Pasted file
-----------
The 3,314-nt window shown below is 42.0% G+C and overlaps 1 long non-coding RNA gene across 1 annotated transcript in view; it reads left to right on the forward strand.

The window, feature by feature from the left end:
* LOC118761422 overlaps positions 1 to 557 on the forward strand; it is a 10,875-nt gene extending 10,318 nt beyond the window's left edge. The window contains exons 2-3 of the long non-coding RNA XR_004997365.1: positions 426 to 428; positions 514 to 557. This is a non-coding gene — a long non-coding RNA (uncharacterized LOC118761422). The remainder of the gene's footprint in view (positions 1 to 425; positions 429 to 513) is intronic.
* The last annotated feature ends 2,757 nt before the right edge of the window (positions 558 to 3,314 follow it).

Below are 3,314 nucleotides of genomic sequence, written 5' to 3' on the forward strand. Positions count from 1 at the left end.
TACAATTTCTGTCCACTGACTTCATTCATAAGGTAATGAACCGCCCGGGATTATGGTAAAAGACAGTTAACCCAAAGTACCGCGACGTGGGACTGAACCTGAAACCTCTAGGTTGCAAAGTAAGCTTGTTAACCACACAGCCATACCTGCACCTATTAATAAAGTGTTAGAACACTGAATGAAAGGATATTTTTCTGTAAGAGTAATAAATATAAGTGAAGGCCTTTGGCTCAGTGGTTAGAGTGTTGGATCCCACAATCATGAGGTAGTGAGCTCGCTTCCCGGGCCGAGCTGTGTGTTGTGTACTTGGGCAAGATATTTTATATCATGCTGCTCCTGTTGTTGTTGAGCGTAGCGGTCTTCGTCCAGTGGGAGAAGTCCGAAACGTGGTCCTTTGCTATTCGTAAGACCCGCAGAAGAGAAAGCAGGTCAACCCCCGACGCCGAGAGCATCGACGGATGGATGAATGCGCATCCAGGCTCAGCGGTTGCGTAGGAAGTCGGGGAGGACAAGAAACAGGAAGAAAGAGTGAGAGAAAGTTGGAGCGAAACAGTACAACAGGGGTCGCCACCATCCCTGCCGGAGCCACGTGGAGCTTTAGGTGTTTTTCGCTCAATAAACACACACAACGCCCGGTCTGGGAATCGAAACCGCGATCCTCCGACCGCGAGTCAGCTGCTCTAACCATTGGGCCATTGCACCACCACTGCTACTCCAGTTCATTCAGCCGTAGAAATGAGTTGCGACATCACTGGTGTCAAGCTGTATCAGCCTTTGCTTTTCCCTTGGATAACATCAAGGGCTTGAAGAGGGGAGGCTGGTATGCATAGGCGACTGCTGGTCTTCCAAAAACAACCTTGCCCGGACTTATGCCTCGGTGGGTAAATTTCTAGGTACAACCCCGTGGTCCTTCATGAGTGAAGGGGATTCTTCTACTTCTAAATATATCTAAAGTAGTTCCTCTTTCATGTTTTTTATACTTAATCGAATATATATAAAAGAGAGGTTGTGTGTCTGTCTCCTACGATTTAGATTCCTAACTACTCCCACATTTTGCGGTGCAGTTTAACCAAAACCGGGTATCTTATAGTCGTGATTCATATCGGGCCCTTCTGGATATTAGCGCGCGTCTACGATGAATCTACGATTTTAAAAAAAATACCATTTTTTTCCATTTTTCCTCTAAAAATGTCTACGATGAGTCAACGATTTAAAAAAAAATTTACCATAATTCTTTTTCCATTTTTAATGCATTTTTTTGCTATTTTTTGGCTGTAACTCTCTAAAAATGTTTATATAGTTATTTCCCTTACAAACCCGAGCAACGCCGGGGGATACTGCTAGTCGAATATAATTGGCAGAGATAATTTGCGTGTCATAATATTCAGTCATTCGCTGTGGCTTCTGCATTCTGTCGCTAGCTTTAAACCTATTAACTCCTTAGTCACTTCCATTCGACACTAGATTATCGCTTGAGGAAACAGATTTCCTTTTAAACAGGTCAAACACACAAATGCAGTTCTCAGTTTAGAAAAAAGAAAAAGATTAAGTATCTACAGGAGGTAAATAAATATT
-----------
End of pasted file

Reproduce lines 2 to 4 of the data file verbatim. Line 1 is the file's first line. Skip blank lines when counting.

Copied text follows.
The window, feature by feature from the left end:
* LOC118761422 overlaps positions 1 to 557 on the forward strand; it is a 10,875-nt gene extending 10,318 nt beyond the window's left edge. The window contains exons 2-3 of the long non-coding RNA XR_004997365.1: positions 426 to 428; positions 514 to 557. This is a non-coding gene — a long non-coding RNA (uncharacterized LOC118761422). The remainder of the gene's footprint in view (positions 1 to 425; positions 429 to 513) is intronic.
* The last annotated feature ends 2,757 nt before the right edge of the window (positions 558 to 3,314 follow it).